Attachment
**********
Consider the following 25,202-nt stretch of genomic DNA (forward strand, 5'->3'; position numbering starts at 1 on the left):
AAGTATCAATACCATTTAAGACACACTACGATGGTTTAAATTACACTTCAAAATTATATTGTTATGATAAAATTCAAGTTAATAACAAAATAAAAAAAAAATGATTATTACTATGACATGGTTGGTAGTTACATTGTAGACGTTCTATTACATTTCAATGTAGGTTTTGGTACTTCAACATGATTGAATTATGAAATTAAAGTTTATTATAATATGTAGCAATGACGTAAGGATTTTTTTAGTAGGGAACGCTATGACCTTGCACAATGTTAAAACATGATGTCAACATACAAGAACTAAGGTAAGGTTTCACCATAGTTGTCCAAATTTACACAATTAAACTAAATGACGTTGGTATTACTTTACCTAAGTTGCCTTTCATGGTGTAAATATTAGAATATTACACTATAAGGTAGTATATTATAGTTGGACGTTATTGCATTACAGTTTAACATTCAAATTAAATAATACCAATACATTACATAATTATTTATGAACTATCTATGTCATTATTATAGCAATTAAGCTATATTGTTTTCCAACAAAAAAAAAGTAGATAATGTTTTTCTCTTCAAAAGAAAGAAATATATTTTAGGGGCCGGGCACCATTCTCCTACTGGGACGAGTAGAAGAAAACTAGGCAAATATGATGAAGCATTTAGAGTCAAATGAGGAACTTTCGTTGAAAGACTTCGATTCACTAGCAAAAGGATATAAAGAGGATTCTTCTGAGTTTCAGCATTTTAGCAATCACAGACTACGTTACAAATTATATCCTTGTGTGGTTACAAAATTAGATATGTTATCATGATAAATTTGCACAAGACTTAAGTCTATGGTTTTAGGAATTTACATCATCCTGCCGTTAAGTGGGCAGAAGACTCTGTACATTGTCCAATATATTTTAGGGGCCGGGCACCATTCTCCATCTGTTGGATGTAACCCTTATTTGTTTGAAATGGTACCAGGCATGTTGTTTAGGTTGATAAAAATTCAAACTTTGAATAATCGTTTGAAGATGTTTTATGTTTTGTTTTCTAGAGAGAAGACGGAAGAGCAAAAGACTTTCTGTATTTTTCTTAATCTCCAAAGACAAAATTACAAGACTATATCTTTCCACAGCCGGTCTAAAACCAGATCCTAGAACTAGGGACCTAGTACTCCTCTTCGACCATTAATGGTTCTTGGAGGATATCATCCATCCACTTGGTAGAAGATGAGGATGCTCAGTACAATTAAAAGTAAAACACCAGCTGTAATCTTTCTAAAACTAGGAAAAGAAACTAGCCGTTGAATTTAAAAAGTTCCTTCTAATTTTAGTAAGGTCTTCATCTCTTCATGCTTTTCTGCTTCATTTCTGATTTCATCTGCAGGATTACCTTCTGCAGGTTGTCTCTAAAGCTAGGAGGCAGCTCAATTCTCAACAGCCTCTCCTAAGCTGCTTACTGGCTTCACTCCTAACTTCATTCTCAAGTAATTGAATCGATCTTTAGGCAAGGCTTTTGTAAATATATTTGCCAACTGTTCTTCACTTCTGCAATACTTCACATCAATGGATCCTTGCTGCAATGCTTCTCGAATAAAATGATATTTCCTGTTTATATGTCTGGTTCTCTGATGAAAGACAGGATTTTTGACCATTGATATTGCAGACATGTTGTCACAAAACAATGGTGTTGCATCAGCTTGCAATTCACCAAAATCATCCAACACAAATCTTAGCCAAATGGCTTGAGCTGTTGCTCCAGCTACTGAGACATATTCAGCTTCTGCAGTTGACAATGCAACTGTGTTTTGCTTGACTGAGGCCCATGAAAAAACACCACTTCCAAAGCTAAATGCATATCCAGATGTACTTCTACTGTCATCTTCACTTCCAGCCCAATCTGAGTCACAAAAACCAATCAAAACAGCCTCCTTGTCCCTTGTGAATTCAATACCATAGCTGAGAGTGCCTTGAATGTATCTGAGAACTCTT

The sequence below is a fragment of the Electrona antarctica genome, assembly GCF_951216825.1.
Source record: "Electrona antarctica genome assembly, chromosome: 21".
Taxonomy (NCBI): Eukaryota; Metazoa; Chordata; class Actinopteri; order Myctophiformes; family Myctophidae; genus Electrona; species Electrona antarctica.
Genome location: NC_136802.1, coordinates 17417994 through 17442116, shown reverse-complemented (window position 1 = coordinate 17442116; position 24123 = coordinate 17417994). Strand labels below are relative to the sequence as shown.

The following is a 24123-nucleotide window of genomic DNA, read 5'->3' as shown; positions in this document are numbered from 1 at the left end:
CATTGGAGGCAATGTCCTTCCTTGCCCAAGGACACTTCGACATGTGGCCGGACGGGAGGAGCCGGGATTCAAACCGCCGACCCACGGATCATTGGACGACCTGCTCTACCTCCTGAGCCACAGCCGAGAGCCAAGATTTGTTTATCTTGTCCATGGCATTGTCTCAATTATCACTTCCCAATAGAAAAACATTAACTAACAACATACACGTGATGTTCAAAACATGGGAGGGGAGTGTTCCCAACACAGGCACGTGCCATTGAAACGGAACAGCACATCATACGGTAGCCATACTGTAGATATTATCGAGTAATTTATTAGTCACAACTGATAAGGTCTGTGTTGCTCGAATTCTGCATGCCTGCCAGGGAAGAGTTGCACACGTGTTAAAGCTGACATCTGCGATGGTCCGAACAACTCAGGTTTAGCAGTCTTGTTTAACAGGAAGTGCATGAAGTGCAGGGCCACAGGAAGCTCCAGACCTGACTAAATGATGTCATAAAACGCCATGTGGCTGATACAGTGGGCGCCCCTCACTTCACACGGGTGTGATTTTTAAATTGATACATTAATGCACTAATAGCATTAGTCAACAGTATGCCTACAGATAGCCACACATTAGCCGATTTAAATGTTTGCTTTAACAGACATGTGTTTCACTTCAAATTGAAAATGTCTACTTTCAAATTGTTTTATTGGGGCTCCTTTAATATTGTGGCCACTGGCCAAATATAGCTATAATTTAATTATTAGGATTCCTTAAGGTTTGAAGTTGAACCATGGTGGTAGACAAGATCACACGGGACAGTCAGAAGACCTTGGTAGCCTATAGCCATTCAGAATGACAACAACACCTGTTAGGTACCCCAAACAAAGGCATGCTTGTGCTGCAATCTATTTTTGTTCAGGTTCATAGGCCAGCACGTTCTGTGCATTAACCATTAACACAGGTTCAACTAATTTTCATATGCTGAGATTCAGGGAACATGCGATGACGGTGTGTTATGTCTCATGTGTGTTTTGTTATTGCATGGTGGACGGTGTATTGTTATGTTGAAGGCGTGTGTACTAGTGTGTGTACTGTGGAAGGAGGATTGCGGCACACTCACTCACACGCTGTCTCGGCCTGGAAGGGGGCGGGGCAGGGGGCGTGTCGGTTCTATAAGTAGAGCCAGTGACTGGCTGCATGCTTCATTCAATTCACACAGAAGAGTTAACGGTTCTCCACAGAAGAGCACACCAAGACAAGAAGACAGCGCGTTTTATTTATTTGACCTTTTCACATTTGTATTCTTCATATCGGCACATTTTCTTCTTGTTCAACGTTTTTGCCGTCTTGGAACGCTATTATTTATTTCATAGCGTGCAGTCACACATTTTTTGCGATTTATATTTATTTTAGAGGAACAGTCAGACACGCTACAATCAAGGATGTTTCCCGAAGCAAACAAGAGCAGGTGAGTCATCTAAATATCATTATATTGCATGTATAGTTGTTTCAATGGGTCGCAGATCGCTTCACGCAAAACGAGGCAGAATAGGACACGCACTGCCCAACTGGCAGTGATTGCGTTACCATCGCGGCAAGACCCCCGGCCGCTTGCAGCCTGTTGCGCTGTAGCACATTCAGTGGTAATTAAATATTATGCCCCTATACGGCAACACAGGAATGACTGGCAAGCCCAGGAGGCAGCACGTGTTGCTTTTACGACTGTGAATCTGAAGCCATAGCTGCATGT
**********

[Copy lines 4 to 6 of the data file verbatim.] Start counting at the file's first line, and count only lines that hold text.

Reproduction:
Source record: "Electrona antarctica genome assembly, chromosome: 21".
Taxonomy (NCBI): Eukaryota; Metazoa; Chordata; class Actinopteri; order Myctophiformes; family Myctophidae; genus Electrona; species Electrona antarctica.
Genome location: NC_136802.1, coordinates 17417994 through 17442116, shown reverse-complemented (window position 1 = coordinate 17442116; position 24123 = coordinate 17417994). Strand labels below are relative to the sequence as shown.